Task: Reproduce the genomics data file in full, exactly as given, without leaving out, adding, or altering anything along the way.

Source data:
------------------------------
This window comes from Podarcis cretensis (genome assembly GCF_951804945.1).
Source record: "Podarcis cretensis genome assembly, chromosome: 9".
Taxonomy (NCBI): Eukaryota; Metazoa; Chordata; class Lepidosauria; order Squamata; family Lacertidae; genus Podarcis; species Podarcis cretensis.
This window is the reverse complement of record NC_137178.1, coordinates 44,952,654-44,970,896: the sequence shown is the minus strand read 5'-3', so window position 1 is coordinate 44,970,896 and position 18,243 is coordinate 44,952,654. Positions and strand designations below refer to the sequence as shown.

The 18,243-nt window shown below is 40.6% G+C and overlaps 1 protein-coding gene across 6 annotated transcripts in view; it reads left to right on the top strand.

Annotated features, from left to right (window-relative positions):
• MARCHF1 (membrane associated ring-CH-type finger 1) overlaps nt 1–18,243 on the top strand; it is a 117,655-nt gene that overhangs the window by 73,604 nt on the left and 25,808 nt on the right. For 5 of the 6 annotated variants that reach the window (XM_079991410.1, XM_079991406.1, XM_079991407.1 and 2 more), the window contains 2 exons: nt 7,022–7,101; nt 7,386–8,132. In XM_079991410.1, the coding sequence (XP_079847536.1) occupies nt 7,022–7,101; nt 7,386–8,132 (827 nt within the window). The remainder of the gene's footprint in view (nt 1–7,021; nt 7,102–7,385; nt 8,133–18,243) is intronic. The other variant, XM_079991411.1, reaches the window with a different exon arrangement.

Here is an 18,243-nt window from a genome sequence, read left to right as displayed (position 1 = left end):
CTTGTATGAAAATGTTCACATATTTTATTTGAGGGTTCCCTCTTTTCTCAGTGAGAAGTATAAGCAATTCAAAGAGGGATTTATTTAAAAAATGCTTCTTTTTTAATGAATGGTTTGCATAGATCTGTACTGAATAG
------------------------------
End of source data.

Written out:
This window comes from Podarcis cretensis (genome assembly GCF_951804945.1).
Source record: "Podarcis cretensis genome assembly, chromosome: 9".
Taxonomy (NCBI): Eukaryota; Metazoa; Chordata; class Lepidosauria; order Squamata; family Lacertidae; genus Podarcis; species Podarcis cretensis.
This window is the reverse complement of record NC_137178.1, coordinates 44,952,654-44,970,896: the sequence shown is the minus strand read 5'-3', so window position 1 is coordinate 44,970,896 and position 18,243 is coordinate 44,952,654. Positions and strand designations below refer to the sequence as shown.

The 18,243-nt window shown below is 40.6% G+C and overlaps 1 protein-coding gene across 6 annotated transcripts in view; it reads left to right on the top strand.

Annotated features, from left to right (window-relative positions):
• MARCHF1 (membrane associated ring-CH-type finger 1) overlaps nt 1–18,243 on the top strand; it is a 117,655-nt gene that overhangs the window by 73,604 nt on the left and 25,808 nt on the right. For 5 of the 6 annotated variants that reach the window (XM_079991410.1, XM_079991406.1, XM_079991407.1 and 2 more), the window contains 2 exons: nt 7,022–7,101; nt 7,386–8,132. In XM_079991410.1, the coding sequence (XP_079847536.1) occupies nt 7,022–7,101; nt 7,386–8,132 (827 nt within the window). The remainder of the gene's footprint in view (nt 1–7,021; nt 7,102–7,385; nt 8,133–18,243) is intronic. The other variant, XM_079991411.1, reaches the window with a different exon arrangement.

Here is an 18,243-nt window from a genome sequence, read left to right as displayed (position 1 = left end):
CTTGTATGAAAATGTTCACATATTTTATTTGAGGGTTCCCTCTTTTCTCAGTGAGAAGTATAAGCAATTCAAAGAGGGATTTATTTAAAAAATGCTTCTTTTTTAATGAATGGTTTGCATAGATCTGTACTGAATAG